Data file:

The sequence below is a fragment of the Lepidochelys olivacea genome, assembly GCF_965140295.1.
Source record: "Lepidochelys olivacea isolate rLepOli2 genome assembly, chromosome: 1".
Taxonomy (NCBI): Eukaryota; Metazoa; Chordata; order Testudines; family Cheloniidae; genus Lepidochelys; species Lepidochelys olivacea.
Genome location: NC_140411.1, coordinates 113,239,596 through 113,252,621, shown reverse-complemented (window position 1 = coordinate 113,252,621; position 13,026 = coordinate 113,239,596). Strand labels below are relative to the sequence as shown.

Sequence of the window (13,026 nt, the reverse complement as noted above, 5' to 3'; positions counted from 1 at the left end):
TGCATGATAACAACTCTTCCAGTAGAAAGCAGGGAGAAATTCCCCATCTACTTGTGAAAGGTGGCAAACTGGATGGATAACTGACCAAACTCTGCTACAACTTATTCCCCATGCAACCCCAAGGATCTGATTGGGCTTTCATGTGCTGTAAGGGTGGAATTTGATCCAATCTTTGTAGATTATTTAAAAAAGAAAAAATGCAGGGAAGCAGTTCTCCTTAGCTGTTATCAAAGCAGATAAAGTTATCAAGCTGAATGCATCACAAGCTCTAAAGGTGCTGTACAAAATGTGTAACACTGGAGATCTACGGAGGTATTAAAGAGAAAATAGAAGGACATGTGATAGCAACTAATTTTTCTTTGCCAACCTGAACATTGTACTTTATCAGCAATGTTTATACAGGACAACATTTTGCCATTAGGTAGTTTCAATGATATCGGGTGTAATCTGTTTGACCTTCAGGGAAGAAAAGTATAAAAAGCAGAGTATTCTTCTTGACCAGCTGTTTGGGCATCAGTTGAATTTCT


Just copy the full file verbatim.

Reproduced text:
The sequence below is a fragment of the Lepidochelys olivacea genome, assembly GCF_965140295.1.
Source record: "Lepidochelys olivacea isolate rLepOli2 genome assembly, chromosome: 1".
Taxonomy (NCBI): Eukaryota; Metazoa; Chordata; order Testudines; family Cheloniidae; genus Lepidochelys; species Lepidochelys olivacea.
Genome location: NC_140411.1, coordinates 113,239,596 through 113,252,621, shown reverse-complemented (window position 1 = coordinate 113,252,621; position 13,026 = coordinate 113,239,596). Strand labels below are relative to the sequence as shown.

Sequence of the window (13,026 nt, the reverse complement as noted above, 5' to 3'; positions counted from 1 at the left end):
TGCATGATAACAACTCTTCCAGTAGAAAGCAGGGAGAAATTCCCCATCTACTTGTGAAAGGTGGCAAACTGGATGGATAACTGACCAAACTCTGCTACAACTTATTCCCCATGCAACCCCAAGGATCTGATTGGGCTTTCATGTGCTGTAAGGGTGGAATTTGATCCAATCTTTGTAGATTATTTAAAAAAGAAAAAATGCAGGGAAGCAGTTCTCCTTAGCTGTTATCAAAGCAGATAAAGTTATCAAGCTGAATGCATCACAAGCTCTAAAGGTGCTGTACAAAATGTGTAACACTGGAGATCTACGGAGGTATTAAAGAGAAAATAGAAGGACATGTGATAGCAACTAATTTTTCTTTGCCAACCTGAACATTGTACTTTATCAGCAATGTTTATACAGGACAACATTTTGCCATTAGGTAGTTTCAATGATATCGGGTGTAATCTGTTTGACCTTCAGGGAAGAAAAGTATAAAAAGCAGAGTATTCTTCTTGACCAGCTGTTTGGGCATCAGTTGAATTTCT